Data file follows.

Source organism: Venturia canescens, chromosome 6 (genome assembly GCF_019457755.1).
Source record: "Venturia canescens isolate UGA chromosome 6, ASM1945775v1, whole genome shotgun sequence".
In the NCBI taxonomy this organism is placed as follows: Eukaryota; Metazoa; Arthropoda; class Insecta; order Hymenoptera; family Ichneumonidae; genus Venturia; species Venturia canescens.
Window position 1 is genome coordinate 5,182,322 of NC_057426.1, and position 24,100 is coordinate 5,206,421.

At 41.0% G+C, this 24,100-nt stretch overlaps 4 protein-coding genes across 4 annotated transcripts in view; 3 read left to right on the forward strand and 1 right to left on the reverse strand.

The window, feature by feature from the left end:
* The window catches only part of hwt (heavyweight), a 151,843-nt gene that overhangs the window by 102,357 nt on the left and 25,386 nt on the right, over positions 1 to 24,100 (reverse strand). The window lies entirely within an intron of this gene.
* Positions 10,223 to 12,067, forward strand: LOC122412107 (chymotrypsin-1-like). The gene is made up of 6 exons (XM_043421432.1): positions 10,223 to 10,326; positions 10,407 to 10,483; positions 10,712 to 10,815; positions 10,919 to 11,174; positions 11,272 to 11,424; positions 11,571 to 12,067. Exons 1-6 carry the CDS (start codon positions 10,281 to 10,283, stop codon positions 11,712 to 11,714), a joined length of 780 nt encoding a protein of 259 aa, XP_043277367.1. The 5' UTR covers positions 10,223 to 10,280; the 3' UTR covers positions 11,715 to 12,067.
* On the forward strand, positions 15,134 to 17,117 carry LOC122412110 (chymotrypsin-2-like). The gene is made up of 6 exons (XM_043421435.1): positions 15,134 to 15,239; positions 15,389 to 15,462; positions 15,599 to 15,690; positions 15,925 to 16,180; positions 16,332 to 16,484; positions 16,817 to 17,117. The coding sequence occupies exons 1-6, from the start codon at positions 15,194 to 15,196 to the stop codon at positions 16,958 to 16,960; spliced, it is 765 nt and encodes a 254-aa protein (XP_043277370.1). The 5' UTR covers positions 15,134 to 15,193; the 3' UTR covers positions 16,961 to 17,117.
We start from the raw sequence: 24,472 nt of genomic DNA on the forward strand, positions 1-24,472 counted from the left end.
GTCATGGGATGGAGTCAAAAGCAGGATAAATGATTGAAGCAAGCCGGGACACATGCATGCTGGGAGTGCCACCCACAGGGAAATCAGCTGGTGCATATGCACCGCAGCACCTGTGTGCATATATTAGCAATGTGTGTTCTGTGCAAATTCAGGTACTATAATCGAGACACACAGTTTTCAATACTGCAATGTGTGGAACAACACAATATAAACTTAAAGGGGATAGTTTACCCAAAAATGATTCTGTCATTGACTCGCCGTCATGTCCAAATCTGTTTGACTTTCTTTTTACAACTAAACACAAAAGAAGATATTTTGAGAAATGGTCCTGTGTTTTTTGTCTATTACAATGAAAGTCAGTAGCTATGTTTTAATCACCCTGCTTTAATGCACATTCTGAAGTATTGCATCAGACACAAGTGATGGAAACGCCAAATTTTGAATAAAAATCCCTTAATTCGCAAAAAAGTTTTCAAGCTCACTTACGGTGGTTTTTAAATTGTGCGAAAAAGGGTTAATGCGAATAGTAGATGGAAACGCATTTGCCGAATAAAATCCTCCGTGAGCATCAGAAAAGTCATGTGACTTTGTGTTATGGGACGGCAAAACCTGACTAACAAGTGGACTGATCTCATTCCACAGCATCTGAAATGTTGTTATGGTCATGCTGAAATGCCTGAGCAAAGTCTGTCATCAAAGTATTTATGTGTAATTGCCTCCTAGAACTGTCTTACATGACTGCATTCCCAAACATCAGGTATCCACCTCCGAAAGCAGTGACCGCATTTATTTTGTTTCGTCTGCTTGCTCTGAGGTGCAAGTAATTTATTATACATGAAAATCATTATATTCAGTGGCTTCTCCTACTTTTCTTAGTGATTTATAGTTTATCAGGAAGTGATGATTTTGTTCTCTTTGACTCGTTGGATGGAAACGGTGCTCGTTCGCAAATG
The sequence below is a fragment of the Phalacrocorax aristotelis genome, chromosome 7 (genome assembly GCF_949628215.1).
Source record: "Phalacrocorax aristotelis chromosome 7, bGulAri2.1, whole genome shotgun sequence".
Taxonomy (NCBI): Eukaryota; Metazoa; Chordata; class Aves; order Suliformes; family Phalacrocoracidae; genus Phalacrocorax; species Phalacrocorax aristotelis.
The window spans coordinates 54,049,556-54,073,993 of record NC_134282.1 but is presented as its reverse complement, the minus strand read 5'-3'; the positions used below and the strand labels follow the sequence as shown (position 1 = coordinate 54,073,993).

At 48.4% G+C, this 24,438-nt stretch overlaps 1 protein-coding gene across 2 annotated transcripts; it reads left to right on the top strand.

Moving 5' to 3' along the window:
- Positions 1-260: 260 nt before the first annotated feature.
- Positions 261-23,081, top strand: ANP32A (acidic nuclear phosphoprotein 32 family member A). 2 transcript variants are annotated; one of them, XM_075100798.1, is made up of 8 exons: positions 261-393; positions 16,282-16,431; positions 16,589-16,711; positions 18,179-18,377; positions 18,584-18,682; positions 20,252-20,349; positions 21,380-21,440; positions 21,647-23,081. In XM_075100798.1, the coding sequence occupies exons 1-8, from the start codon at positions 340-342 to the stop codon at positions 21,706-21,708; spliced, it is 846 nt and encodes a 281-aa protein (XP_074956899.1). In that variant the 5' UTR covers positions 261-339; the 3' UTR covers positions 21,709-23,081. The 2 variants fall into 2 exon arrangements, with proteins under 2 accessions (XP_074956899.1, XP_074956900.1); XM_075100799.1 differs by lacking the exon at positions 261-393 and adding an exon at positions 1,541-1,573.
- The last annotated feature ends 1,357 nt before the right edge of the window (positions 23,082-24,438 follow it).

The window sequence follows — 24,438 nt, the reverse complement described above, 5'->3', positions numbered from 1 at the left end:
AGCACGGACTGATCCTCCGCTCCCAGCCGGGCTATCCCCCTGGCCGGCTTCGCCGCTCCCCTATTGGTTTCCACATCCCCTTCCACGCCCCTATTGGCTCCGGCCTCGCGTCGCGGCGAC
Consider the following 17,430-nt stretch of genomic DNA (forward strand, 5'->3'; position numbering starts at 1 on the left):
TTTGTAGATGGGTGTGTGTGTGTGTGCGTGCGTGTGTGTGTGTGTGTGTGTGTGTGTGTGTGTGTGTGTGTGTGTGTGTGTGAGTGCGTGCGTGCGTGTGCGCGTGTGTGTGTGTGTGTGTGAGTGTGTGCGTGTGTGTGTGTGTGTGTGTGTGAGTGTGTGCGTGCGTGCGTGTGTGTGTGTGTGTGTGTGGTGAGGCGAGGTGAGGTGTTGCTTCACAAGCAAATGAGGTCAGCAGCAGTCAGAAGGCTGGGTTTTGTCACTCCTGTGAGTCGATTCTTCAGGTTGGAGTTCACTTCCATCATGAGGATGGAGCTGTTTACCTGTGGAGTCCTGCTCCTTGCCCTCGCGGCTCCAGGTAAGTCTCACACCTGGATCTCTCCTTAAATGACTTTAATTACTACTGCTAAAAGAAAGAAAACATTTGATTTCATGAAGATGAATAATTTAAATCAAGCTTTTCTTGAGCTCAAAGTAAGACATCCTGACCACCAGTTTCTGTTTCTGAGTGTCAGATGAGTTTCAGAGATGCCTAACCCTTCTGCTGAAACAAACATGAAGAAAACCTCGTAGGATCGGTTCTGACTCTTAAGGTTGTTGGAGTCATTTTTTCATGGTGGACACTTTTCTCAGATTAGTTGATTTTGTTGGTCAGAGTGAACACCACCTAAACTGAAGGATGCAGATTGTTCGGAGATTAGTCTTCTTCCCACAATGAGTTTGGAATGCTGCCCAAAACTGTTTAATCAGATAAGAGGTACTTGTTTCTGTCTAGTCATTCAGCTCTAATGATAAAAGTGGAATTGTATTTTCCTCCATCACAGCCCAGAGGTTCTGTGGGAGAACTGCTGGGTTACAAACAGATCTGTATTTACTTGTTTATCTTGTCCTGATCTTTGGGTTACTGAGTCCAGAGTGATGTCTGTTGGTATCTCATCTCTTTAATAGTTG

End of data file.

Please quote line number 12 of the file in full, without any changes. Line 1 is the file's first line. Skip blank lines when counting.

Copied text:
The sequence below is a fragment of the Phalacrocorax aristotelis genome, chromosome 7 (genome assembly GCF_949628215.1).